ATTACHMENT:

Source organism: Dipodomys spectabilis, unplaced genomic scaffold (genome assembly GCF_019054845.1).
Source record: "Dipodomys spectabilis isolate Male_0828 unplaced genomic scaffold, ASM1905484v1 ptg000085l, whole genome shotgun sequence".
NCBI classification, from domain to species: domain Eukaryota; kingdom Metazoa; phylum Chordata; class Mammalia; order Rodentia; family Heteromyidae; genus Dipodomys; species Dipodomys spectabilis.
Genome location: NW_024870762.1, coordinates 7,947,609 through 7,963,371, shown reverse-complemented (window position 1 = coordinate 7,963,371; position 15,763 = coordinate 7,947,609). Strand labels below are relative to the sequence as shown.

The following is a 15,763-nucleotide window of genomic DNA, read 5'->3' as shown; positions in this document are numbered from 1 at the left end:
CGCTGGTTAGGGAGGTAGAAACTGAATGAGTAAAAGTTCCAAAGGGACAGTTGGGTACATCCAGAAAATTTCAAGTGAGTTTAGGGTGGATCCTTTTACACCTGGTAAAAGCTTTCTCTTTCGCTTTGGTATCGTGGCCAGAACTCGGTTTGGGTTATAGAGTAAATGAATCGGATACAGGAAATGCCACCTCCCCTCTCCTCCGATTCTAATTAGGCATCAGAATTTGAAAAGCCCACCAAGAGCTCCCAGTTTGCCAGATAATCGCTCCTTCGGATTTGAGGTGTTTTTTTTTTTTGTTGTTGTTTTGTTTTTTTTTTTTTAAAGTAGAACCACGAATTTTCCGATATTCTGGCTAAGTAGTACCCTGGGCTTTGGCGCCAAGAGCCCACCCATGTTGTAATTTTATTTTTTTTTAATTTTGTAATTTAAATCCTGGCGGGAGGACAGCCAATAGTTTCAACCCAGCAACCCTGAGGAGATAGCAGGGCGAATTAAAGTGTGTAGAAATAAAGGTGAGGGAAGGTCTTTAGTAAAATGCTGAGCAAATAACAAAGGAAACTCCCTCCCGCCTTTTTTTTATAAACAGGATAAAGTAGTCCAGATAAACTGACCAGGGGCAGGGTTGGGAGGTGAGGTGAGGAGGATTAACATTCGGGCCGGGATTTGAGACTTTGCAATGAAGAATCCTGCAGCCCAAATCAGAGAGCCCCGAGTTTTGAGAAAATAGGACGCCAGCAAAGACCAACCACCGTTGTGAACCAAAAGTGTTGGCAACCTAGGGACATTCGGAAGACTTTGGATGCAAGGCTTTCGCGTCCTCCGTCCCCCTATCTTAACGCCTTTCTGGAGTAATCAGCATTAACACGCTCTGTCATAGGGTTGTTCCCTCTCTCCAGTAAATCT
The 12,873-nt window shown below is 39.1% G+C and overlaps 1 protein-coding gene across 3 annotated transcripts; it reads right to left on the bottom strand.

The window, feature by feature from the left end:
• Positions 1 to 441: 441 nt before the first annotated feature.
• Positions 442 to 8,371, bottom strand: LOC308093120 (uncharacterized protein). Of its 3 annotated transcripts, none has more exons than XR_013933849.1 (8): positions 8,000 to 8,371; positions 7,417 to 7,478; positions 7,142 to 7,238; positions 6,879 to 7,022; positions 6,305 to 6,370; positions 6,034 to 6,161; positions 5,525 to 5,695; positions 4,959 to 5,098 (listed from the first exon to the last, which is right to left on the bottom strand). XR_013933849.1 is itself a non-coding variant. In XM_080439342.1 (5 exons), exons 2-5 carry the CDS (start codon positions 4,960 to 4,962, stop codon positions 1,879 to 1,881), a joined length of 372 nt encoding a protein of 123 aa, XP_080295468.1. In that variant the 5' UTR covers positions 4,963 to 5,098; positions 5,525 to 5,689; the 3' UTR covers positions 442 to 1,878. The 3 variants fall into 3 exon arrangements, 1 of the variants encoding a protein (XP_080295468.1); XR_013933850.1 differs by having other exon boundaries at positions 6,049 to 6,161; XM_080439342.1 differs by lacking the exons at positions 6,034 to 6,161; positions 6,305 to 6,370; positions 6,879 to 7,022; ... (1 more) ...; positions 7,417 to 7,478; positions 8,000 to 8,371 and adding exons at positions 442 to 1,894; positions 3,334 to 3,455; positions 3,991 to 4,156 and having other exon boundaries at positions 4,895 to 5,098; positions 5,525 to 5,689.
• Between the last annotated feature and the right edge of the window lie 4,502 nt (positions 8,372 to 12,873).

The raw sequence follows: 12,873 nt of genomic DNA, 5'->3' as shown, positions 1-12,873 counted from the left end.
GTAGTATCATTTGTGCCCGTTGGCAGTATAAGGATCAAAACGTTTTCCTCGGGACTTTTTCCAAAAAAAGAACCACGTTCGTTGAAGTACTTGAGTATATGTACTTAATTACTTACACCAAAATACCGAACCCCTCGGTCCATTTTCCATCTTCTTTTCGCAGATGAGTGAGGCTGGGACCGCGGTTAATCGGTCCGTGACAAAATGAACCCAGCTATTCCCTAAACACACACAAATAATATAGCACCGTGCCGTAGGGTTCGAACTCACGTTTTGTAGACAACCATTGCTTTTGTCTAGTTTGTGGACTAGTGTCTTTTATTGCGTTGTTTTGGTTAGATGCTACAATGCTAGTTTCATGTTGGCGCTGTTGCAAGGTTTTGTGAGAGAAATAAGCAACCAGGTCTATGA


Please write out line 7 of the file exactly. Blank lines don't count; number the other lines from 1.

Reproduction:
The 12,873-nt window shown below is 39.1% G+C and overlaps 1 protein-coding gene across 3 annotated transcripts; it reads right to left on the bottom strand.